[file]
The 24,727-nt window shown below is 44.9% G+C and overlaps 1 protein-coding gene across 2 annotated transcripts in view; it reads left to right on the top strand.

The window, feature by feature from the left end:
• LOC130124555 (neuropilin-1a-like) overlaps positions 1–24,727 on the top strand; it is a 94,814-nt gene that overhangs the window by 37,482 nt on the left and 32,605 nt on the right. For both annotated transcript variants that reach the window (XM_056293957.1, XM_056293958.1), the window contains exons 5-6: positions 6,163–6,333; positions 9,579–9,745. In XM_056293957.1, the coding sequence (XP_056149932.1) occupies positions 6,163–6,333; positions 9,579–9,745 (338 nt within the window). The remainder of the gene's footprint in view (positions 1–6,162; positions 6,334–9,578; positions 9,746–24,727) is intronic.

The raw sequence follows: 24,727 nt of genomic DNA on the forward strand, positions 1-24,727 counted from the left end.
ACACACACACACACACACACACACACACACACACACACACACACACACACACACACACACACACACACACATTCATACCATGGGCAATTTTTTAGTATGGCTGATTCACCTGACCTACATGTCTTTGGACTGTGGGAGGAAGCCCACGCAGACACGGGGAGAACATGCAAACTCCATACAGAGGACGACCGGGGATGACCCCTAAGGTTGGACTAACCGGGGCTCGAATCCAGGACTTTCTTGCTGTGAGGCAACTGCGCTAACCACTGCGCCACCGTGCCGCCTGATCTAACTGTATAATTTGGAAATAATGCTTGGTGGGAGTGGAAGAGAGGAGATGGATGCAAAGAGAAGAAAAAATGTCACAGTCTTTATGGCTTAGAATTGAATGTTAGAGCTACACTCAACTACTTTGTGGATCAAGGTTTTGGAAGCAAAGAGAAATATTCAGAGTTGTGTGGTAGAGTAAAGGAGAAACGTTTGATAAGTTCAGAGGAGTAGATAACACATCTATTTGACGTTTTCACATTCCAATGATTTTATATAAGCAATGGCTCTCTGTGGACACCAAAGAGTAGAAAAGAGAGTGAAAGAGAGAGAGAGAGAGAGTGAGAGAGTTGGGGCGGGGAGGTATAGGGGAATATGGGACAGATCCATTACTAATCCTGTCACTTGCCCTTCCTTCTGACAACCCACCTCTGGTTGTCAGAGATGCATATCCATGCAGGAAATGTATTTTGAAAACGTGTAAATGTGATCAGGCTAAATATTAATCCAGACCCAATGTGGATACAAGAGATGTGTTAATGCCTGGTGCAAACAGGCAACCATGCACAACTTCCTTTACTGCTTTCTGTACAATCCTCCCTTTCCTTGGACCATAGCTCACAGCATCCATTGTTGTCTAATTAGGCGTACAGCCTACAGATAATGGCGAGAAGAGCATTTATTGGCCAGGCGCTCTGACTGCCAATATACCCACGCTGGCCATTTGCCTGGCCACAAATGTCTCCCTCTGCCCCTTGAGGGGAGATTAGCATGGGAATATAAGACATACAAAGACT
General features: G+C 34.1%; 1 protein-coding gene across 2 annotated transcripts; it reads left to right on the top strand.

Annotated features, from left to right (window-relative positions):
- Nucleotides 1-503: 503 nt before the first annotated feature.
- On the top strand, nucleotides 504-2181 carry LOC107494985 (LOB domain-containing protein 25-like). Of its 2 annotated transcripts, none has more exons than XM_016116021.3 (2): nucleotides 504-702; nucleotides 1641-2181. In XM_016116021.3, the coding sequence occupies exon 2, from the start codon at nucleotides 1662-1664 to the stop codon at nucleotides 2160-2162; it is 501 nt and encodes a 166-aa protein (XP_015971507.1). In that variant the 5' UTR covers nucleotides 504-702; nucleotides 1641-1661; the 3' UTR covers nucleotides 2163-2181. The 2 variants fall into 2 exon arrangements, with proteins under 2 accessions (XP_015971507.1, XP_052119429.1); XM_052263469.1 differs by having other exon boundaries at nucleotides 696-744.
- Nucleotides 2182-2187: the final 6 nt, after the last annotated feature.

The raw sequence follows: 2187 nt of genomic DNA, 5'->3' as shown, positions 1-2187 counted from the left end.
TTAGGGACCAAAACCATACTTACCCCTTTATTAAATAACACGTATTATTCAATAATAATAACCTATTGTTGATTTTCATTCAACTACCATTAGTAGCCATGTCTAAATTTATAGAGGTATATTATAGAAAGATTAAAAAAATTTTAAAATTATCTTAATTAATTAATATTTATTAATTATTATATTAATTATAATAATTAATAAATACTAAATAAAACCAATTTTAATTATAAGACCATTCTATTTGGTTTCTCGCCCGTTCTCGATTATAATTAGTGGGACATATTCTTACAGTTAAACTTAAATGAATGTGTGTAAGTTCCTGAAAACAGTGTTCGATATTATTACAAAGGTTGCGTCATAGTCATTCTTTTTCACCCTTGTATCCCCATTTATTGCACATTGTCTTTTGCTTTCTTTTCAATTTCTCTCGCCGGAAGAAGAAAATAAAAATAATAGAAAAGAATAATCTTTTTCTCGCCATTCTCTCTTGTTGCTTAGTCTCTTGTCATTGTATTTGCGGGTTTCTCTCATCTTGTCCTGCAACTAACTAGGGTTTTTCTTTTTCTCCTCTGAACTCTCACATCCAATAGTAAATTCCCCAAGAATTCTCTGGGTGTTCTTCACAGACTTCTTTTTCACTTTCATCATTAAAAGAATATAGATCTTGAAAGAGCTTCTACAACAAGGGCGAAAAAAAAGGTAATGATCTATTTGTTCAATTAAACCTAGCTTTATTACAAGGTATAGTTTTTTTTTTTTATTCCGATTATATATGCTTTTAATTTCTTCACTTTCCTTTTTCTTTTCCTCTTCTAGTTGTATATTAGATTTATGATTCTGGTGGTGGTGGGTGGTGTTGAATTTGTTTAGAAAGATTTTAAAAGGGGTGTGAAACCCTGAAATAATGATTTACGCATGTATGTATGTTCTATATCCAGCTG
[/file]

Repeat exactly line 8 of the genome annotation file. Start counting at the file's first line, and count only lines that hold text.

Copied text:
- Nucleotides 1-503: 503 nt before the first annotated feature.